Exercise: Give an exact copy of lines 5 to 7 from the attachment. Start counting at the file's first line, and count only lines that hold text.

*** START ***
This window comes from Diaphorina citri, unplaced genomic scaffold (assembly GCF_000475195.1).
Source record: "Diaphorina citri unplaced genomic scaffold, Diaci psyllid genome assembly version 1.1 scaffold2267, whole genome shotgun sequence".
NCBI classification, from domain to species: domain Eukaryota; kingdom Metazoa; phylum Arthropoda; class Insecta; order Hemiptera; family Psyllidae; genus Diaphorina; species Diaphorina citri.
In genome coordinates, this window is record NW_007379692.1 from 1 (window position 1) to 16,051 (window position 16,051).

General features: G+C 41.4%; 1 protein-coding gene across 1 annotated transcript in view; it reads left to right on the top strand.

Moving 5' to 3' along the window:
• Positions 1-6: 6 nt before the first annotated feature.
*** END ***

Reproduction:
General features: G+C 41.4%; 1 protein-coding gene across 1 annotated transcript in view; it reads left to right on the top strand.

Moving 5' to 3' along the window:
• Positions 1-6: 6 nt before the first annotated feature.